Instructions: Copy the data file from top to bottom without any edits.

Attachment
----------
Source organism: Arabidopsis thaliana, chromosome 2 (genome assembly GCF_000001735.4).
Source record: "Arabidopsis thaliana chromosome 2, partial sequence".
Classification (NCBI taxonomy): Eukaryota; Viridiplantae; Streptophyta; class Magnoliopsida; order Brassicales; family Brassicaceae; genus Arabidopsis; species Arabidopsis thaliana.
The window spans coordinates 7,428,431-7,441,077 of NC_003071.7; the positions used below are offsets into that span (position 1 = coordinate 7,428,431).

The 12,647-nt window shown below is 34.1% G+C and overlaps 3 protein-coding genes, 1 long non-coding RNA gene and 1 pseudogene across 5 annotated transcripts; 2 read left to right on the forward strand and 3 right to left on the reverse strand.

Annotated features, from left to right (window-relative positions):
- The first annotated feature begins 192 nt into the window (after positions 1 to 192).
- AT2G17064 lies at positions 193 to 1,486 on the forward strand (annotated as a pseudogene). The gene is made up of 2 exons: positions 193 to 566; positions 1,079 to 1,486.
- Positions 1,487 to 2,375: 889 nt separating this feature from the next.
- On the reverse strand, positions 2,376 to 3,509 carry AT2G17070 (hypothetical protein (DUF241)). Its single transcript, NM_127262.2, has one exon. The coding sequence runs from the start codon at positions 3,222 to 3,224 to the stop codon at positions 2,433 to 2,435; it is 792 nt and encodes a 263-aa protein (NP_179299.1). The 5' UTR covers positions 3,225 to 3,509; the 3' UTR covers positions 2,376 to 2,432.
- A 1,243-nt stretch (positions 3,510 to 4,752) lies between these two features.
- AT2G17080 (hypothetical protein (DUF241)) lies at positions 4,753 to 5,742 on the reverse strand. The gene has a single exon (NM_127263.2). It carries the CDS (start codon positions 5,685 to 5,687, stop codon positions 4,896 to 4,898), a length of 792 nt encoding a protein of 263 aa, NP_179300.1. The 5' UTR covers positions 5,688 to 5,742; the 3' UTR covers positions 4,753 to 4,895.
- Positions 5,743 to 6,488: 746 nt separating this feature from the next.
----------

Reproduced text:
Source organism: Arabidopsis thaliana, chromosome 2 (genome assembly GCF_000001735.4).
Source record: "Arabidopsis thaliana chromosome 2, partial sequence".
Classification (NCBI taxonomy): Eukaryota; Viridiplantae; Streptophyta; class Magnoliopsida; order Brassicales; family Brassicaceae; genus Arabidopsis; species Arabidopsis thaliana.
The window spans coordinates 7,428,431-7,441,077 of NC_003071.7; the positions used below are offsets into that span (position 1 = coordinate 7,428,431).

The 12,647-nt window shown below is 34.1% G+C and overlaps 3 protein-coding genes, 1 long non-coding RNA gene and 1 pseudogene across 5 annotated transcripts; 2 read left to right on the forward strand and 3 right to left on the reverse strand.

Annotated features, from left to right (window-relative positions):
- The first annotated feature begins 192 nt into the window (after positions 1 to 192).
- AT2G17064 lies at positions 193 to 1,486 on the forward strand (annotated as a pseudogene). The gene is made up of 2 exons: positions 193 to 566; positions 1,079 to 1,486.
- Positions 1,487 to 2,375: 889 nt separating this feature from the next.
- On the reverse strand, positions 2,376 to 3,509 carry AT2G17070 (hypothetical protein (DUF241)). Its single transcript, NM_127262.2, has one exon. The coding sequence runs from the start codon at positions 3,222 to 3,224 to the stop codon at positions 2,433 to 2,435; it is 792 nt and encodes a 263-aa protein (NP_179299.1). The 5' UTR covers positions 3,225 to 3,509; the 3' UTR covers positions 2,376 to 2,432.
- A 1,243-nt stretch (positions 3,510 to 4,752) lies between these two features.
- AT2G17080 (hypothetical protein (DUF241)) lies at positions 4,753 to 5,742 on the reverse strand. The gene has a single exon (NM_127263.2). It carries the CDS (start codon positions 5,685 to 5,687, stop codon positions 4,896 to 4,898), a length of 792 nt encoding a protein of 263 aa, NP_179300.1. The 5' UTR covers positions 5,688 to 5,742; the 3' UTR covers positions 4,753 to 4,895.
- Positions 5,743 to 6,488: 746 nt separating this feature from the next.